If we want to improve our relationships … we must hear the truth from our John the Baptist at home
“Our waiting is always shaped by alertness to the Word. It is waiting in the knowledge that someone wants to address us. The question is, are we home? Are we at our address, ready to respond to the doorbell?” (https://www.thespiritlife.net/facets/exchanged/75-process/process-reflection/5000-november-29th-henri-nouwen-waiting-with-the-word-first-sunday-of-advent)
Our Gospel today reminds us of the call to repentance preached by John the Baptist. It begins by setting the context in which John spoke: a long-winded and boring explanation of where and who was the Governor, etc. It seems like a waste of space.
However, upon reflection I saw it as an invitation to look at my own context. What is my reality? And do I believe that God is sending “John” (whoever that might be today), to challenge my behaviour and habits?
Secondly, the Governor was very powerful, and yet, he was disturbed by the Christian message started by John the Baptist. Do we, also, feel powerful? Untouchable? Righteous? Do I think it’s other people who need to change their behaviour and ways of speaking?
To most people, John was a bit strange: ordinary and, yet, extra-ordinary. In the beginning, he was just ordinary, but, by the end of his life he was special. Who, in our lives is the ordinary one, who may be extra-ordinary after they speak to us?
I’ve never forgotten an interview on TV between Pat Rafter, a great tennis player (a Catholic boy from Queensland, Australia). On the Roy & HG show, they asked: “Pat, the girls think you’re a sex-God, everyone wants to be your friend, and advertisers want you on their products. How do you handle that?” His answer was very humble and admirable: “well, I just go home to my mum, dad, 7 brothers and sisters, and they soon pull me back to earth!”
That is an advent process: being told by those who love us to, “pull your head in,” etc. Listening to a bit of truth telling: and then modifying our behaviour to fit in. When we do that, the Gospel comes alive: “And all mankind shall see the salvation of God.”
That is, we will feel more connected, more loved and more belonging in our relationships. Being deeply happy (=belonging) in a Community, is symbolic of God’s salvation. Repentance is too easily dismissed behind our defence shields of “I’m right”. Repentance is better seen as REPAIRING our relationships.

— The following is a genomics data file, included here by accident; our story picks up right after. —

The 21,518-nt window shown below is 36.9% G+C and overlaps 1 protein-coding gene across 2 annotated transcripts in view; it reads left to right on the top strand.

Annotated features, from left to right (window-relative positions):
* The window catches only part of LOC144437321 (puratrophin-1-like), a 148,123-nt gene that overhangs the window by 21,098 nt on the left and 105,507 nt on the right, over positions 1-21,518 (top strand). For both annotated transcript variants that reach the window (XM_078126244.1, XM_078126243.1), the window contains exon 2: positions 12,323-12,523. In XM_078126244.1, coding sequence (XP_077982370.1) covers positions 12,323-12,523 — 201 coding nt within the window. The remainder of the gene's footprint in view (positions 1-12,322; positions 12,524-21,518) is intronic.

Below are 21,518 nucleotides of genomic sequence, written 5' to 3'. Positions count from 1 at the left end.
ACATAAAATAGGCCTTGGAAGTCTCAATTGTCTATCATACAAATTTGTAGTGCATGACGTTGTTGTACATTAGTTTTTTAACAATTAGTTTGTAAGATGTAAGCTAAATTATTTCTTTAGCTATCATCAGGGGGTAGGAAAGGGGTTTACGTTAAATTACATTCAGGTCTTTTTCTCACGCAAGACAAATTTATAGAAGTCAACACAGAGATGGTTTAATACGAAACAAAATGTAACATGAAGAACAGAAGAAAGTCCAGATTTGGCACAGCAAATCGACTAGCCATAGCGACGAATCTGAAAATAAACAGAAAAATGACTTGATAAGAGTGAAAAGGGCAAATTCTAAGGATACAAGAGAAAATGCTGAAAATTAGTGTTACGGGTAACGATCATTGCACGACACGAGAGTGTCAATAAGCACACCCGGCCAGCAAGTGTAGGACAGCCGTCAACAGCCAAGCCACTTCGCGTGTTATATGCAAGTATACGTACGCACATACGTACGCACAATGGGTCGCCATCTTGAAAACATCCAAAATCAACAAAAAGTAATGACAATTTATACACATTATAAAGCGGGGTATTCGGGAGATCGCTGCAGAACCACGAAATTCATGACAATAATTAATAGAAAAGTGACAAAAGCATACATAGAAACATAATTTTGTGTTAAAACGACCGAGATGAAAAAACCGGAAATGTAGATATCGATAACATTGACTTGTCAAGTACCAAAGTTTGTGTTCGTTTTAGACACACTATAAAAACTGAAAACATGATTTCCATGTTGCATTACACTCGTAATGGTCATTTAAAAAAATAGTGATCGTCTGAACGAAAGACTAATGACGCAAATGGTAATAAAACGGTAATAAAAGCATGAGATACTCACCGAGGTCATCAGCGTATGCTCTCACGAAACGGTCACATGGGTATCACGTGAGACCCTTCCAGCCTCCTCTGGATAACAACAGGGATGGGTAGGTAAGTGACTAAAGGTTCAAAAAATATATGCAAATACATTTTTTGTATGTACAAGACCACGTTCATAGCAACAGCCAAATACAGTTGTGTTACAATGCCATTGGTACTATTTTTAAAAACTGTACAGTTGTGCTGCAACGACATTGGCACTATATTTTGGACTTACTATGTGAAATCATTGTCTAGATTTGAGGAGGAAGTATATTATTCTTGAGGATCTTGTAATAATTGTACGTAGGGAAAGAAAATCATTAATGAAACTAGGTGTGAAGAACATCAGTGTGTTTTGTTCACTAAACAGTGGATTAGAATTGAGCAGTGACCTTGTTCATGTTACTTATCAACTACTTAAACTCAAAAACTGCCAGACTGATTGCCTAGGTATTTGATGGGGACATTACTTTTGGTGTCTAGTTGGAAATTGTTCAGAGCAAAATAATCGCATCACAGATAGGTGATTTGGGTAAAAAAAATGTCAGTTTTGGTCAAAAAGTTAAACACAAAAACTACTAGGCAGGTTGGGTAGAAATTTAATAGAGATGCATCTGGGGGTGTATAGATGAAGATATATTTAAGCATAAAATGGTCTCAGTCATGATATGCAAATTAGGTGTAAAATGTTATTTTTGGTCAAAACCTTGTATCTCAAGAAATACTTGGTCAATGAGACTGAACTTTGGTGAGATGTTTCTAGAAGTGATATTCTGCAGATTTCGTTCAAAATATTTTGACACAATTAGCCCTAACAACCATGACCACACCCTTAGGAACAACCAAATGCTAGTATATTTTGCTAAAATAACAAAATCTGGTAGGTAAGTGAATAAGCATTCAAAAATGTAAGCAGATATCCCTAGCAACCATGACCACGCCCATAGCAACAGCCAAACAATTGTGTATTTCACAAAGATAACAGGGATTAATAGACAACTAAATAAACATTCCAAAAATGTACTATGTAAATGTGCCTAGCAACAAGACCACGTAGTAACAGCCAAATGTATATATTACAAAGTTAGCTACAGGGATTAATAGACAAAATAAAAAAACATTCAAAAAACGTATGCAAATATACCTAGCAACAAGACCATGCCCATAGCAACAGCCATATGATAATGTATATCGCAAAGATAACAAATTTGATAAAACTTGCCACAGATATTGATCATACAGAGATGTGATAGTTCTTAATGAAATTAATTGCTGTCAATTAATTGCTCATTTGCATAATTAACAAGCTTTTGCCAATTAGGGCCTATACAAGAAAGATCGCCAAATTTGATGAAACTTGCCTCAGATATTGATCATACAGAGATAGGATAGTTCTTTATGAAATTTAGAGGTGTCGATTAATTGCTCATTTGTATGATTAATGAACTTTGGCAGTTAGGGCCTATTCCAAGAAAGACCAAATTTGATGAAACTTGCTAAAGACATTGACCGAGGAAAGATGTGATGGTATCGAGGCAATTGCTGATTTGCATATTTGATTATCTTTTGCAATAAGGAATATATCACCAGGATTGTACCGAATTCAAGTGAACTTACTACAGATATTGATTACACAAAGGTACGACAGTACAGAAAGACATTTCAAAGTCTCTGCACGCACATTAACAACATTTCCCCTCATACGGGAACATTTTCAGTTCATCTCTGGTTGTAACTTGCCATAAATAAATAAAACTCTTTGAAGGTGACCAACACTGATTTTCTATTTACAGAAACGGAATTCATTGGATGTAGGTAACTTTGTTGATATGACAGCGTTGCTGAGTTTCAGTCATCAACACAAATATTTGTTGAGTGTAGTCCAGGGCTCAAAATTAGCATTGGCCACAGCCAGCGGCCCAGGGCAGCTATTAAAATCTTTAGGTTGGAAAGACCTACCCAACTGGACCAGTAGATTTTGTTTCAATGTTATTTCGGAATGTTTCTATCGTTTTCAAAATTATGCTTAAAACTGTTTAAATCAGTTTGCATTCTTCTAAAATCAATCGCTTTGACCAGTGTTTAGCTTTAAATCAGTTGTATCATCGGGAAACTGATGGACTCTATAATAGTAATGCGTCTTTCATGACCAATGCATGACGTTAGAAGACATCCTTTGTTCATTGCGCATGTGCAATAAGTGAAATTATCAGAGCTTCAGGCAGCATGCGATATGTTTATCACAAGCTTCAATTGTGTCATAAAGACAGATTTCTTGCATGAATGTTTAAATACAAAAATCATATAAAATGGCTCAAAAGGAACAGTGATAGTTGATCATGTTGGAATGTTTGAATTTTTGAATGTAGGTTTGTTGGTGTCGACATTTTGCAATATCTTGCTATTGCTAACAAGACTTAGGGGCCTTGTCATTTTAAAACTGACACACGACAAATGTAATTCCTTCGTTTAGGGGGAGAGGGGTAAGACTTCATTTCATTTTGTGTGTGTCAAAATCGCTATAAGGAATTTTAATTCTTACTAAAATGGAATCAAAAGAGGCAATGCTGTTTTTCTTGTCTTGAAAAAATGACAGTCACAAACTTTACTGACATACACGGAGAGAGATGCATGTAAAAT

I think many of us, if we are really honest with ourselves, have at least one relationship that is not what we would like it to be. For some it might be parent/ child, for others husband/ wife, sister/ brother, employer/ worker, or a friendship which is not where I’d like it to be.
A practical way of journeying through Advent this year (even every year!), would be to sit quietly and reflect on the relationship I most want to heal. However, in order to empower the relationship we need a John the Baptist to speak in our context: I’m Governor of myself! J
Let me confess here to give a practical example: one day, just a few years ago, I was home in Australia speaking with my one of my sisters. And at one point she said, “Gerard, you’ve switched off, you’re not listening.” But then she followed up with “you’ve always done that!” I was a bit shocked, because many people have complimented me for being a good listener.
She was John the Baptist. She was right, in hindsight. And it opens up the Gospel story even better: at home we can be like Governors, but outside we are usually different. However, it is at home that we need the greatest relationships in our lives. This Advent, can we “go home”? Can we ask our loved ones “what is my sin?”
I know this is not easy for the men in Kenya. Men in Kenya, after initiation into manhood, are frequently closed to outside pressure, unless it has direct and immediate benefit to them. There is, especially in younger men, a struggle to be told what to do, and to hear what we’ve done wrong.
Advent is waiting with a purpose: the purpose is to go home and listen. When we do that, the Gospel comes alive: “And all mankind shall see the salvation of God.” Feeling more connected and belonging is, “seeing the salvation of God.”
By Gerard Conlan, OMI